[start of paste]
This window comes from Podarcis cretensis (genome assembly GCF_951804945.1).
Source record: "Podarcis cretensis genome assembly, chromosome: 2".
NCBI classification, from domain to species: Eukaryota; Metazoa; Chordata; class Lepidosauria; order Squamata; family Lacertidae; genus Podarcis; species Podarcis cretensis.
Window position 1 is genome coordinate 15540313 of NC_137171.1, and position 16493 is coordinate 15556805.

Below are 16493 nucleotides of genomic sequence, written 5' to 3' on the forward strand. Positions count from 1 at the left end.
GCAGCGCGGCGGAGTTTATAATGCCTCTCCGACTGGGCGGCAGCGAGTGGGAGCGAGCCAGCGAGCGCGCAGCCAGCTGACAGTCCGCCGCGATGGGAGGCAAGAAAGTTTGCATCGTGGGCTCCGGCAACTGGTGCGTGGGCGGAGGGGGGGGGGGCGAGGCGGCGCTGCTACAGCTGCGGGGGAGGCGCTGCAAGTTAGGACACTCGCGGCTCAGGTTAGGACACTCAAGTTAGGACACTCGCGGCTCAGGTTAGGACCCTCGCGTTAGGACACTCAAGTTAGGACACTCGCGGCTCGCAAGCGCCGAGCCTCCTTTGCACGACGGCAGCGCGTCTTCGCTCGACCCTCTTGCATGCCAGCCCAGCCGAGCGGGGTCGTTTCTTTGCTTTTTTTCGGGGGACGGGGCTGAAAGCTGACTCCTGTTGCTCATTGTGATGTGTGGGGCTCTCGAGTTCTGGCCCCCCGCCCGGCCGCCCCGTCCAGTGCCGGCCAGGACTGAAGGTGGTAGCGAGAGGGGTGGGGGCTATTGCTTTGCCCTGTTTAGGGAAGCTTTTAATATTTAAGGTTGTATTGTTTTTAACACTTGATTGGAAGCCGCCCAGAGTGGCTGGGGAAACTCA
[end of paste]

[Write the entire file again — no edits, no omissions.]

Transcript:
This window comes from Podarcis cretensis (genome assembly GCF_951804945.1).
Source record: "Podarcis cretensis genome assembly, chromosome: 2".
NCBI classification, from domain to species: Eukaryota; Metazoa; Chordata; class Lepidosauria; order Squamata; family Lacertidae; genus Podarcis; species Podarcis cretensis.
Window position 1 is genome coordinate 15540313 of NC_137171.1, and position 16493 is coordinate 15556805.

Below are 16493 nucleotides of genomic sequence, written 5' to 3' on the forward strand. Positions count from 1 at the left end.
GCAGCGCGGCGGAGTTTATAATGCCTCTCCGACTGGGCGGCAGCGAGTGGGAGCGAGCCAGCGAGCGCGCAGCCAGCTGACAGTCCGCCGCGATGGGAGGCAAGAAAGTTTGCATCGTGGGCTCCGGCAACTGGTGCGTGGGCGGAGGGGGGGGGGGCGAGGCGGCGCTGCTACAGCTGCGGGGGAGGCGCTGCAAGTTAGGACACTCGCGGCTCAGGTTAGGACACTCAAGTTAGGACACTCGCGGCTCAGGTTAGGACCCTCGCGTTAGGACACTCAAGTTAGGACACTCGCGGCTCGCAAGCGCCGAGCCTCCTTTGCACGACGGCAGCGCGTCTTCGCTCGACCCTCTTGCATGCCAGCCCAGCCGAGCGGGGTCGTTTCTTTGCTTTTTTTCGGGGGACGGGGCTGAAAGCTGACTCCTGTTGCTCATTGTGATGTGTGGGGCTCTCGAGTTCTGGCCCCCCGCCCGGCCGCCCCGTCCAGTGCCGGCCAGGACTGAAGGTGGTAGCGAGAGGGGTGGGGGCTATTGCTTTGCCCTGTTTAGGGAAGCTTTTAATATTTAAGGTTGTATTGTTTTTAACACTTGATTGGAAGCCGCCCAGAGTGGCTGGGGAAACTCA